Rarely are situations or discussions that begin with back in my day actually constructive in any sense, but Chuck Klosterman appears to be the exception. If you’re willing to indulge him, you may find yourself reassured. He now writes from a remote cabin (with WiFi,) was tortured – like all of us – in sifting through and compiling his old work for X, and finds its index to be his favorite part.

Exploring the index from a book you created is like having someone split your head open with an axe so that you can peruse the contents of your brain.

He is willfully and completely ignorant of the Harry Potter franchise, yet able to sincerely witness and convey the nuances of back-to-back Creed and Nickelback concerts in a confident, fascinating technique of which any other music or culture writer would deprive you. He is “almost embarrassed” by his emotional attachment to the Charlie Brown peanuts. (See: Chuck Klosterman on Charlie Brown.)

I haven't watched A Charlie Brown Christmas in at least twenty-five years, solely because I can't emotionally reconcile the final scene.

You’ll notice that his entire answer to the live television debacle is – again – entirely about control (or the lack thereof.) In fact, his relationship with and desire for control also contributed to his choice of profession.

Part of the reason I became a writer is because it was this completely controlled reality where I could do this thing by myself where you’d go out and you’d do the interviews and stuff, but then you’re back by yourself, transcribing and then writing. Then, when the story is done and you send it off, that’s the end. Now that’s the middle. Now it’s like, when the story is published, it’s the middle of the process very often because the consumer feels differently now.

While Klosterman’s voice is pleasant to someone like me, neither it nor himself necessarily belong to The People. In his X review for Paste Magazine, B. David Zarley proclaims essays to be “a love letter to a moment,” concluding that Chuck is “’effectively narcissistic,’ proving that culture essays can teach us something about ourselves and the people around us.” For The Washington Post, Justin Wm. Moyer notes “it’s hard to think of another writer who could make a 30-page, deeply reported essay about a North Dakota junior-college basketball game interesting,” suggesting that this new collection marks Klosterman’s ascendance from critic to philosopher. From what I’ve read to date, I would counter that he has always fulfilled the term to the extent of its usefulness in the 21st century and is even now beginning to redefine it. Last January, he braved the “dystopic” Google Gates to speak critically for a crowd of Googlers, describing them as “an umbrella over the entire culture,” and urging caution and reflection in the coming future to keep them from doing “something bad.” His engagement with them – especially during the Q&A – is a fascinating insight into the Greater Google Mind, and I would encourage any invested parties in Chuck Klosterman’s role as a philosopher to watch the talk in full. I was unfamiliar with “the boat-sails-wind analogy” before I read James Murphy’s interview for LCD Soundsystem’s “last album.”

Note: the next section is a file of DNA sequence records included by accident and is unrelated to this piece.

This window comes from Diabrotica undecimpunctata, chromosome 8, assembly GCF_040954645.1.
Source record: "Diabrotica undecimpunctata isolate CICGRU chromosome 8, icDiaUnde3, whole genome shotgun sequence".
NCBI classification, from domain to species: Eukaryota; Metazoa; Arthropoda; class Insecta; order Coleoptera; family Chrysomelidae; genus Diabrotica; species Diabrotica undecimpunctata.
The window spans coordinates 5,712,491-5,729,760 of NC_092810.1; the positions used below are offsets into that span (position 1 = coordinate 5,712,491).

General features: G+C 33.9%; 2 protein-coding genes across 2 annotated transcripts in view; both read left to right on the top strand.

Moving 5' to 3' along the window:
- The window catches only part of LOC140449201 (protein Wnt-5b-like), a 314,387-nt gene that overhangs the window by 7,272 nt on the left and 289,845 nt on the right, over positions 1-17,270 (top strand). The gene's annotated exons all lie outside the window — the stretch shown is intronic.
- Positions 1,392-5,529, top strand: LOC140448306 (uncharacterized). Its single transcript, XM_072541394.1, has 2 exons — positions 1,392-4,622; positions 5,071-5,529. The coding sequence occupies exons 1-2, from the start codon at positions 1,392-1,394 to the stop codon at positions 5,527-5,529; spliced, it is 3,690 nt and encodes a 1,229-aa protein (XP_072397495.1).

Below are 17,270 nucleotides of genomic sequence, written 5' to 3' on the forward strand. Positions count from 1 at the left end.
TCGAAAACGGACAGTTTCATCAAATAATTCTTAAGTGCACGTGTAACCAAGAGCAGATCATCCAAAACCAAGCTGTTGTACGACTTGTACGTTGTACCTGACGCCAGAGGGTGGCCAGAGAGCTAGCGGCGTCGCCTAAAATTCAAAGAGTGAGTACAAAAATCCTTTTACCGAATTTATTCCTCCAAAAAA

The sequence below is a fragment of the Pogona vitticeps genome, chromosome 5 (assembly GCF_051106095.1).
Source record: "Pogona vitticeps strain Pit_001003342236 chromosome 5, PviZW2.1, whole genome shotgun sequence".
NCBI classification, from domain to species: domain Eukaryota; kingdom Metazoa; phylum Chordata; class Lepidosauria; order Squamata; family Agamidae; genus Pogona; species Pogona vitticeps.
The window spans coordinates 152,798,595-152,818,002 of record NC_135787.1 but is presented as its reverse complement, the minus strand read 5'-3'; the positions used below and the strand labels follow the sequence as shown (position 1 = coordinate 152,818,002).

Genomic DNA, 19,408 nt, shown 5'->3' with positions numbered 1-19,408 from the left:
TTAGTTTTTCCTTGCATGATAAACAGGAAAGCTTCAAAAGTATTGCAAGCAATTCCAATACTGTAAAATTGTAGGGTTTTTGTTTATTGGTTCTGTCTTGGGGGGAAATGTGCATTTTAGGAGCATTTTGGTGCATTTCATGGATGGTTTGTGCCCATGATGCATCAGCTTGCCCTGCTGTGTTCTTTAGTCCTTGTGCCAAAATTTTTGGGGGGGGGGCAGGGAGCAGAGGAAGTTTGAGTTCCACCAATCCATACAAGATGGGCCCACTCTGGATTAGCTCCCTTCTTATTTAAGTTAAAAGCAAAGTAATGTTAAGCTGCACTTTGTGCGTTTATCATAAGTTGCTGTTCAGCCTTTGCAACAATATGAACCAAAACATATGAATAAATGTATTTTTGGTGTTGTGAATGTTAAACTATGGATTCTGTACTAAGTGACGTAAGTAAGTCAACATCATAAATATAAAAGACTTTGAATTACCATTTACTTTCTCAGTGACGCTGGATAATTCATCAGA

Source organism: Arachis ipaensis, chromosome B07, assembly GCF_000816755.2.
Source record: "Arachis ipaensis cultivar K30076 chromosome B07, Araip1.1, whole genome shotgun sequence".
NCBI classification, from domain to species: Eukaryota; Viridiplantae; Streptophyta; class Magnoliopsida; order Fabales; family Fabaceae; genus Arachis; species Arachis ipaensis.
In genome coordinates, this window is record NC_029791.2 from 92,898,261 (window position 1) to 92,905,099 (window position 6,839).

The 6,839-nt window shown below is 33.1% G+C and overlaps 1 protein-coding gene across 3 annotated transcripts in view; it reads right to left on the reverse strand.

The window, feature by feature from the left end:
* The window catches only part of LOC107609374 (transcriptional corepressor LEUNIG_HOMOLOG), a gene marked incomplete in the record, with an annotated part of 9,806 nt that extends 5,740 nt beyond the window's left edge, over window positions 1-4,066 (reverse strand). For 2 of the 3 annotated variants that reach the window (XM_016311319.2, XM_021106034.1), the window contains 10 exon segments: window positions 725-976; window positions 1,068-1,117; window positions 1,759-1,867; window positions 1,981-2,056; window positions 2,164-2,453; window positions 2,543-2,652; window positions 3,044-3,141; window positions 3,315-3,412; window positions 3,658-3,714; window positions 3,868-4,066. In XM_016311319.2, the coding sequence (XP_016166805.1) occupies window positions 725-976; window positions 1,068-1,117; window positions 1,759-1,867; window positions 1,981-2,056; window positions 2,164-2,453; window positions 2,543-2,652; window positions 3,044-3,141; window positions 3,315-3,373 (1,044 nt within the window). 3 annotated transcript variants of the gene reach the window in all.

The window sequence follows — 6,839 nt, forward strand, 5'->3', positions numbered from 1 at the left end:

Your life is a boat, the sails are your emotions, and drugs are the wind. When you're a kid, your boat is small and your sail is huge, and drugs are like a hurricane.

Control x Time = the Klosterman beat. I suppose this must be what other entertainment writers are referring to when they accuse Chuck of nostalgia trafficking, but I can’t be so sure. Though I’d like to think my own snout for the stuff is especially well-tuned, I am undeniably from a different planet – even auditorily. All but one or two of the musicians interviewed throughout X were entirely unknown to me by name, which Klosterman’s voice managed to make even more compelling – not to mention the included stories of athletes and the sports industry, which include stories of the human ego, paranoia, and complex drama that always manage to transcend their setting when articulated with such dexterity.

I’ve never before written a book review of any sort – nor am I defensibly qualified to compare culture writers – but with good ole’ Chuck, I dove much further in order to tackle one very important question: should Klosterman be recommended reading for anyone under 30 above or alongside bestsellers like George Saunders or groundbreaking essayists of color like Hilton Als? In many a case, I must conclude by saying, simply, that something of value would be forgone if we shunned Chuck, even if his insight is old news to all but the most rudimentary yokels. I have little to offer women or people of color, but I’d bet X would prove itself worth a library trip for any idiot white guys in their lives who may be falling far behind. I don’t know of any other voices who are in a better position to introduce these issues, nor any who are quite so practiced at handling them delicately. While Jenna Wortham-level readers will gain little to nothing from this examination or the ecology of its subject (and will likely find themselves pausing momentarily for a deserved jest before moving on and returning to their high-level plane of complex neoliberal commentary,) but most of their less-aWoken fathers should find in Chuck a man they can truly trust, who manages to consistently distill and articulate the need-to-knows of the most complex pop culture and pop science conversations without using any of the academic language found in most institutional discourse which daddy finds too condescending and superfluous to bear. Those readers who’ve absolutely fucking despised my voice so far in this essay should give Klosterman a go – I take as much time as I can muster to fiddle with and season the words in context like this work because I basically *enjoy* the bullshit, yet I’ve found both X and But What If We’re Wrong? remarkably refreshing and impressive exercises.